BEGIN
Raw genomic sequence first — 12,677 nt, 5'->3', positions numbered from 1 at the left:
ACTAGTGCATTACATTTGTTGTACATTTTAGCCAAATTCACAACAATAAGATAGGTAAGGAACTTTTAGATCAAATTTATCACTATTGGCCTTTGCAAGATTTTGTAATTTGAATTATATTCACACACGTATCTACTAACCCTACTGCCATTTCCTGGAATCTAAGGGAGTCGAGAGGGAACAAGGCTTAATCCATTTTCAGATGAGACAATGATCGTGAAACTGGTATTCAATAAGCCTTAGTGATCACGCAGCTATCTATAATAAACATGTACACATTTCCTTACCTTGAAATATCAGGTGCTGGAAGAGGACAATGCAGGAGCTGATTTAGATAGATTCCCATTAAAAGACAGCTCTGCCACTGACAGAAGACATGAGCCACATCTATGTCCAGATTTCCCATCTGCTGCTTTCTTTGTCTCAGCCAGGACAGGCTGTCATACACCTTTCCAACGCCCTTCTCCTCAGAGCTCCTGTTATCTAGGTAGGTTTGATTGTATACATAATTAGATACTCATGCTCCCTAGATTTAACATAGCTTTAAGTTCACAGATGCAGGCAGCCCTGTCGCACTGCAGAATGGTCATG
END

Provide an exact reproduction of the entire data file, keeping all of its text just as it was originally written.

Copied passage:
Raw genomic sequence first — 12,677 nt, 5'->3', positions numbered from 1 at the left:
ACTAGTGCATTACATTTGTTGTACATTTTAGCCAAATTCACAACAATAAGATAGGTAAGGAACTTTTAGATCAAATTTATCACTATTGGCCTTTGCAAGATTTTGTAATTTGAATTATATTCACACACGTATCTACTAACCCTACTGCCATTTCCTGGAATCTAAGGGAGTCGAGAGGGAACAAGGCTTAATCCATTTTCAGATGAGACAATGATCGTGAAACTGGTATTCAATAAGCCTTAGTGATCACGCAGCTATCTATAATAAACATGTACACATTTCCTTACCTTGAAATATCAGGTGCTGGAAGAGGACAATGCAGGAGCTGATTTAGATAGATTCCCATTAAAAGACAGCTCTGCCACTGACAGAAGACATGAGCCACATCTATGTCCAGATTTCCCATCTGCTGCTTTCTTTGTCTCAGCCAGGACAGGCTGTCATACACCTTTCCAACGCCCTTCTCCTCAGAGCTCCTGTTATCTAGGTAGGTTTGATTGTATACATAATTAGATACTCATGCTCCCTAGATTTAACATAGCTTTAAGTTCACAGATGCAGGCAGCCCTGTCGCACTGCAGAATGGTCATG